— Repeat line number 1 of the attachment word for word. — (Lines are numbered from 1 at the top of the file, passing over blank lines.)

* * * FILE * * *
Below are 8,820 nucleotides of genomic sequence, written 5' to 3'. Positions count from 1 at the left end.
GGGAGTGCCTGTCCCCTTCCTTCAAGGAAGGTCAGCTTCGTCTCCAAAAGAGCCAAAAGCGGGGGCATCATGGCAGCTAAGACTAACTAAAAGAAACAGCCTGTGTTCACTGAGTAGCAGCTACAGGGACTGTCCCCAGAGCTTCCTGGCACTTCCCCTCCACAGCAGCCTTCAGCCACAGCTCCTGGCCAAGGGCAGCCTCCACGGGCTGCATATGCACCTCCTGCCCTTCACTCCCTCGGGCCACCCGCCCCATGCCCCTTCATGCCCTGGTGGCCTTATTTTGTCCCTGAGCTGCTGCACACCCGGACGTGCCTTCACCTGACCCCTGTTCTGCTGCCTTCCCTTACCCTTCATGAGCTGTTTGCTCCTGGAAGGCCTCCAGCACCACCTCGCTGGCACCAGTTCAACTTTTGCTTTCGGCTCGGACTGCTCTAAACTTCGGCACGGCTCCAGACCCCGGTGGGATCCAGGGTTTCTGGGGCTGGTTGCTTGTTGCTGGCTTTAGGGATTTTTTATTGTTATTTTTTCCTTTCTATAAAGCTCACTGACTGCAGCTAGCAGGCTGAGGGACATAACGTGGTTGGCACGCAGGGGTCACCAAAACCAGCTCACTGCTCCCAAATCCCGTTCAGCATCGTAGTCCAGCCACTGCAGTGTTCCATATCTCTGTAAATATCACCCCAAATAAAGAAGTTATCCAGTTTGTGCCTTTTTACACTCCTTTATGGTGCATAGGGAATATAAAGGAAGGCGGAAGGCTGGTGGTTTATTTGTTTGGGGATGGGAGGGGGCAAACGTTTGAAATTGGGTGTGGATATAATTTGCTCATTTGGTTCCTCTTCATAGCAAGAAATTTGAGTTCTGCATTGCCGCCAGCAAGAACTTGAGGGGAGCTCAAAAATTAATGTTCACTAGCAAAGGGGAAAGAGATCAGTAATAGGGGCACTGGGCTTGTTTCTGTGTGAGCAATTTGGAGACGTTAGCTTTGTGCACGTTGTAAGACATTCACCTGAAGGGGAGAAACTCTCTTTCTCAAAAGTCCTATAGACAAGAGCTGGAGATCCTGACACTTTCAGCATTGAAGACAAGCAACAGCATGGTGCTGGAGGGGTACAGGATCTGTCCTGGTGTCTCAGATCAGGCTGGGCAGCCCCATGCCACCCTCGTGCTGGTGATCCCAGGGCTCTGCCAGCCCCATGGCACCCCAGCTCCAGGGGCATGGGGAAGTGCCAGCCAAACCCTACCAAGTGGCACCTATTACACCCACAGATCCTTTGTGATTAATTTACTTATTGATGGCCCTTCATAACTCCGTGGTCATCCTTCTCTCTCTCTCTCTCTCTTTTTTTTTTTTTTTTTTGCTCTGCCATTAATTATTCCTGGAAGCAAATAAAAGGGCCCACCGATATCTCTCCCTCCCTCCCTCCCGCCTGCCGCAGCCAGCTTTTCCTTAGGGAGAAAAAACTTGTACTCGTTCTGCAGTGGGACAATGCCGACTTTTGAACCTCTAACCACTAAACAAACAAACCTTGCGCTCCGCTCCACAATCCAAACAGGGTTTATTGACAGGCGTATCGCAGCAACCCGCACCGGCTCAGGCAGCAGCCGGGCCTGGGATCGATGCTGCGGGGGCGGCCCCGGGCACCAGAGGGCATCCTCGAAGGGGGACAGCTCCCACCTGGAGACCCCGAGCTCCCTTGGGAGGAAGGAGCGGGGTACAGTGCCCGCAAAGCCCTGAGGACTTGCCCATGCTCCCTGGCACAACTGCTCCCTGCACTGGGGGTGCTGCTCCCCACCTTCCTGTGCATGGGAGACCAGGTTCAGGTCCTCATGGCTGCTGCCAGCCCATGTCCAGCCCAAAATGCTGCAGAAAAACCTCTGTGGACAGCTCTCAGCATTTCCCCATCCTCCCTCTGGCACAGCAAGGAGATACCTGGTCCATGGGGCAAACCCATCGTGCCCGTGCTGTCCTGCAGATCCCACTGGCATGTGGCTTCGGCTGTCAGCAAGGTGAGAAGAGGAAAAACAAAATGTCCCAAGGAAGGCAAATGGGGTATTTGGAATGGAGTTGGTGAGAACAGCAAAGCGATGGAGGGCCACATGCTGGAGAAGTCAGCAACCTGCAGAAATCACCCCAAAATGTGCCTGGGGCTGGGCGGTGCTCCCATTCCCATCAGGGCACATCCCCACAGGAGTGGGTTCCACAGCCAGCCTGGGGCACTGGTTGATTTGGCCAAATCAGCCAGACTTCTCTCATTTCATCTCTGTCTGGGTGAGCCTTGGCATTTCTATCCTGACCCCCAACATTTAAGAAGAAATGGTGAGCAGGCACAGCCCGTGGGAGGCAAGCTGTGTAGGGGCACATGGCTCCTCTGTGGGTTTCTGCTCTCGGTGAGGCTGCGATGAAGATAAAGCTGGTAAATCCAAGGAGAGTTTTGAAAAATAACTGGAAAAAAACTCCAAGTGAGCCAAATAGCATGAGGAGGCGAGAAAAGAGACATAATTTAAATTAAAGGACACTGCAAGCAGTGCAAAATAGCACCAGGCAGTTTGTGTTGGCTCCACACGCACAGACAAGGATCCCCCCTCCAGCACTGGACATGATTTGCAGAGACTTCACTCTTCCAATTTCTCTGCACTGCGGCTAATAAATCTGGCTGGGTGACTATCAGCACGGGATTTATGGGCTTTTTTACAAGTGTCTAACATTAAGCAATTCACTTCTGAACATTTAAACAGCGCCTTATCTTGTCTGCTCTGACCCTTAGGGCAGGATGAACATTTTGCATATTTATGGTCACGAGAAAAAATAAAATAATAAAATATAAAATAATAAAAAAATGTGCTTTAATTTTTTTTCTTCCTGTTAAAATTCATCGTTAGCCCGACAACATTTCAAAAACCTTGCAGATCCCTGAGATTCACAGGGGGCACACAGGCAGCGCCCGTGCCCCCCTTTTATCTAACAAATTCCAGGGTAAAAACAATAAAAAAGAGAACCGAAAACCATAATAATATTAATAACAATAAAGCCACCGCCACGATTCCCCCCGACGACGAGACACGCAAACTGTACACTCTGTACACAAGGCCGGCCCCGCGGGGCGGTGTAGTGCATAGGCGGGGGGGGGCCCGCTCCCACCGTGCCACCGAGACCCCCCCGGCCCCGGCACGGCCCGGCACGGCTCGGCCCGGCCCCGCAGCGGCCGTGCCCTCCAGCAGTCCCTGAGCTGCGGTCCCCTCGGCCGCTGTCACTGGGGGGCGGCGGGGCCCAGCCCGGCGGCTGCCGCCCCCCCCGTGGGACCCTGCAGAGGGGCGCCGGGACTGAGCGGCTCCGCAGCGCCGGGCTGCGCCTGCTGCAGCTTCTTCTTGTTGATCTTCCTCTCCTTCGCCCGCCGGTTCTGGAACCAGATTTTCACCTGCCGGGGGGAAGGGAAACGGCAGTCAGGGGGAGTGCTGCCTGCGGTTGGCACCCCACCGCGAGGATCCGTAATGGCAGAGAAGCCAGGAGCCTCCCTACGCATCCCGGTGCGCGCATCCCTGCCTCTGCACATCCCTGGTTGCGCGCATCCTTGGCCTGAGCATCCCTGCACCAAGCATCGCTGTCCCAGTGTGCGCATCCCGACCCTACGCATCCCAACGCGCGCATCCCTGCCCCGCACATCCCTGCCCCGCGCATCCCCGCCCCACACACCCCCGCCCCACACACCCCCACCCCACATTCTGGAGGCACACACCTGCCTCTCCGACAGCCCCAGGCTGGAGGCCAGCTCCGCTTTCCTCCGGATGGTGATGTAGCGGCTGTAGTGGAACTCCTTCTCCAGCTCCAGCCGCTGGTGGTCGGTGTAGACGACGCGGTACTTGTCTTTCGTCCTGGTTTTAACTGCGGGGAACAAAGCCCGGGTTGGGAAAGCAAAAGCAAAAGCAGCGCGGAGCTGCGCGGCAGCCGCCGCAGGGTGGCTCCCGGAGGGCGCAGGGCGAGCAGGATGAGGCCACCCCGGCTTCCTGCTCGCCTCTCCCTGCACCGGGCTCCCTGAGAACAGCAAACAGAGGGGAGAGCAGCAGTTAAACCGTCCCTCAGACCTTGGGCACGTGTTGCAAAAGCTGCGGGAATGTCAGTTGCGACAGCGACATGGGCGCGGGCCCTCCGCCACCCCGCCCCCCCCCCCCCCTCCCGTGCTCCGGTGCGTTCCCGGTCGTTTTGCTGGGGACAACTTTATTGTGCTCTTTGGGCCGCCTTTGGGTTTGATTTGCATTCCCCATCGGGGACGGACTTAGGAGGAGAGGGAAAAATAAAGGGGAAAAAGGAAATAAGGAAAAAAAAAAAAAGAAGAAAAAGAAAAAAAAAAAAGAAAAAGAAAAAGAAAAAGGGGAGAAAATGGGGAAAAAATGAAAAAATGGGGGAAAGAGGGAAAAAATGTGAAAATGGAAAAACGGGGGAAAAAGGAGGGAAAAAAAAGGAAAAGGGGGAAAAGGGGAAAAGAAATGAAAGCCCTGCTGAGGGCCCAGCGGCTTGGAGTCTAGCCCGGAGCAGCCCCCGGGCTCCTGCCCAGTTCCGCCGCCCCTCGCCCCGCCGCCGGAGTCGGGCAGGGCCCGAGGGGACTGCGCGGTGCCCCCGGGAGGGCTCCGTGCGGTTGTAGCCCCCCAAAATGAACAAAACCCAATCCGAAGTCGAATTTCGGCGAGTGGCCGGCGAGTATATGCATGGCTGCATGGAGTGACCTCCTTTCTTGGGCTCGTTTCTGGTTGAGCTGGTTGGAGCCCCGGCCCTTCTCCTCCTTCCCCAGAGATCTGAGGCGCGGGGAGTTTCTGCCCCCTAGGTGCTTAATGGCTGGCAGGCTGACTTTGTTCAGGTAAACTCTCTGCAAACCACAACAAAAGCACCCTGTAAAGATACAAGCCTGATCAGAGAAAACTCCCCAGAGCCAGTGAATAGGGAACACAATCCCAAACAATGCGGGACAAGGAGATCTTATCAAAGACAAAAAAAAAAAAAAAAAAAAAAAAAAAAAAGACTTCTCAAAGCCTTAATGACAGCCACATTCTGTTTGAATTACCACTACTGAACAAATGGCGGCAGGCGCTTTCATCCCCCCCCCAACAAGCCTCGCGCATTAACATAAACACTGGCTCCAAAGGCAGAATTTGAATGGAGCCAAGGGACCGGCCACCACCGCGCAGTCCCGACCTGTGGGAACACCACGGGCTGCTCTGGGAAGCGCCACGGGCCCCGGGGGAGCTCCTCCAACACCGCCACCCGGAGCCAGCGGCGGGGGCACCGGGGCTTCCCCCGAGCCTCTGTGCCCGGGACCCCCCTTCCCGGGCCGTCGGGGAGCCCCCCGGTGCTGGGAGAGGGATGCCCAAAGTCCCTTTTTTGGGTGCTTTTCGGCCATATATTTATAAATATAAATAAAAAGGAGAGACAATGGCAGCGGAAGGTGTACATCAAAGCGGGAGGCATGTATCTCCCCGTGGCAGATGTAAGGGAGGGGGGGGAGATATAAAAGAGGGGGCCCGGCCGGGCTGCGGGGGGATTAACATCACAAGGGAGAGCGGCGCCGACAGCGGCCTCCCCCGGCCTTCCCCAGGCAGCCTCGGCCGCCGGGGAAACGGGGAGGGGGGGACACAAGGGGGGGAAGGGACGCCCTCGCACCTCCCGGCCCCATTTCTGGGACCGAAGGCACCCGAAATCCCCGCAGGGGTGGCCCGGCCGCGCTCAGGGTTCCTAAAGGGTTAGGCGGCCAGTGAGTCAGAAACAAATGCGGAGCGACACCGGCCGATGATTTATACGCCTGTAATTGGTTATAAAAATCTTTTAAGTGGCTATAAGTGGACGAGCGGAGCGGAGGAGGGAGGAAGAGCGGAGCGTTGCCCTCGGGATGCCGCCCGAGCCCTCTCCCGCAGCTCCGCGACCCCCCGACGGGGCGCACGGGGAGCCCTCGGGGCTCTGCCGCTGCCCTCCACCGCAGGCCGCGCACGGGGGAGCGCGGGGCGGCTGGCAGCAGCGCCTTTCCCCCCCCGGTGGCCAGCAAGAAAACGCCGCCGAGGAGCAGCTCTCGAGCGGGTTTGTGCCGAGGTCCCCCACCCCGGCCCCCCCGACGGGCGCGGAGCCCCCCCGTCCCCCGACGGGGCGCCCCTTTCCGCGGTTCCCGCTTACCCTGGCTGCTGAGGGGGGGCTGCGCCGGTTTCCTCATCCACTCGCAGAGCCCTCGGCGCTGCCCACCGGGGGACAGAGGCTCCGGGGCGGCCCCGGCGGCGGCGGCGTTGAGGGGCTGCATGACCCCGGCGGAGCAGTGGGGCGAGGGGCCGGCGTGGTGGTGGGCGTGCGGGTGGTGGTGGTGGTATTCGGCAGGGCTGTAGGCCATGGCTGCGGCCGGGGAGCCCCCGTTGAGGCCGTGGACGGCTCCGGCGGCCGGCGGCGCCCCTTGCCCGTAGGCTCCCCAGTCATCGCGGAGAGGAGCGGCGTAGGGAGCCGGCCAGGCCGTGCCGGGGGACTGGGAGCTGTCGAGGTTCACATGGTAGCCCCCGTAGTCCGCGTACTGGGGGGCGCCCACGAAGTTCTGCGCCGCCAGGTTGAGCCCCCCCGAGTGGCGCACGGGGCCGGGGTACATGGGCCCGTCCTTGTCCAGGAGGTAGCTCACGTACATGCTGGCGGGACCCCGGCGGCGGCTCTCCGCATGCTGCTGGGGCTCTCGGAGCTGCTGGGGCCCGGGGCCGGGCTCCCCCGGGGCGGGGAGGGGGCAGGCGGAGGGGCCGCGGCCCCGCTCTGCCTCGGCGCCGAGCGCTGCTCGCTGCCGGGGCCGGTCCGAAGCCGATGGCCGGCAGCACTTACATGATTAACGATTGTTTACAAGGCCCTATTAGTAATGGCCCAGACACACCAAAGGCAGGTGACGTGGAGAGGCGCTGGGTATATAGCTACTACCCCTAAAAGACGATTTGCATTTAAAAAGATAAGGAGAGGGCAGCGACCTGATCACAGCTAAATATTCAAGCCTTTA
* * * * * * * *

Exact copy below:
Below are 8,820 nucleotides of genomic sequence, written 5' to 3'. Positions count from 1 at the left end.